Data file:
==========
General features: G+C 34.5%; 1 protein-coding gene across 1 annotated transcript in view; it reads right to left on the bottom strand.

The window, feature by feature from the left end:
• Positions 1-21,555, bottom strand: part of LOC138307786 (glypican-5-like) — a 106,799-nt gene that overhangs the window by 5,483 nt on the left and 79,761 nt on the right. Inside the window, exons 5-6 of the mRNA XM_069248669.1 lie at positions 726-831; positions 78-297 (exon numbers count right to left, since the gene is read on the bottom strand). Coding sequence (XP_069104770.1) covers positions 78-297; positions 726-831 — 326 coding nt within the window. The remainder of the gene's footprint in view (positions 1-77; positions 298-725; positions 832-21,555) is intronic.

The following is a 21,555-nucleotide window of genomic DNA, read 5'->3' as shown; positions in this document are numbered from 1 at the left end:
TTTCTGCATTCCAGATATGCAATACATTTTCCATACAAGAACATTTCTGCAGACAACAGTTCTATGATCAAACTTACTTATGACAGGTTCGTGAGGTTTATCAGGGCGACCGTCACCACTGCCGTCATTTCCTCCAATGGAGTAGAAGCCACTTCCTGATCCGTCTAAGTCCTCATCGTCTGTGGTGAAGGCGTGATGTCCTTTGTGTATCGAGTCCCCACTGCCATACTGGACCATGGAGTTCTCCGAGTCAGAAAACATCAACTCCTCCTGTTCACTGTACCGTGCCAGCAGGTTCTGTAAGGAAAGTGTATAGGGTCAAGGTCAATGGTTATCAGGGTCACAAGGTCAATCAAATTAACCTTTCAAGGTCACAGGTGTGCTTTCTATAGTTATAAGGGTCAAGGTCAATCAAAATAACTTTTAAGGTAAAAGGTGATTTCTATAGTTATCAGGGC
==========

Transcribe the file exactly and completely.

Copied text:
General features: G+C 34.5%; 1 protein-coding gene across 1 annotated transcript in view; it reads right to left on the bottom strand.

The window, feature by feature from the left end:
• Positions 1-21,555, bottom strand: part of LOC138307786 (glypican-5-like) — a 106,799-nt gene that overhangs the window by 5,483 nt on the left and 79,761 nt on the right. Inside the window, exons 5-6 of the mRNA XM_069248669.1 lie at positions 726-831; positions 78-297 (exon numbers count right to left, since the gene is read on the bottom strand). Coding sequence (XP_069104770.1) covers positions 78-297; positions 726-831 — 326 coding nt within the window. The remainder of the gene's footprint in view (positions 1-77; positions 298-725; positions 832-21,555) is intronic.

The following is a 21,555-nucleotide window of genomic DNA, read 5'->3' as shown; positions in this document are numbered from 1 at the left end:
TTTCTGCATTCCAGATATGCAATACATTTTCCATACAAGAACATTTCTGCAGACAACAGTTCTATGATCAAACTTACTTATGACAGGTTCGTGAGGTTTATCAGGGCGACCGTCACCACTGCCGTCATTTCCTCCAATGGAGTAGAAGCCACTTCCTGATCCGTCTAAGTCCTCATCGTCTGTGGTGAAGGCGTGATGTCCTTTGTGTATCGAGTCCCCACTGCCATACTGGACCATGGAGTTCTCCGAGTCAGAAAACATCAACTCCTCCTGTTCACTGTACCGTGCCAGCAGGTTCTGTAAGGAAAGTGTATAGGGTCAAGGTCAATGGTTATCAGGGTCACAAGGTCAATCAAATTAACCTTTCAAGGTCACAGGTGTGCTTTCTATAGTTATAAGGGTCAAGGTCAATCAAAATAACTTTTAAGGTAAAAGGTGATTTCTATAGTTATCAGGGC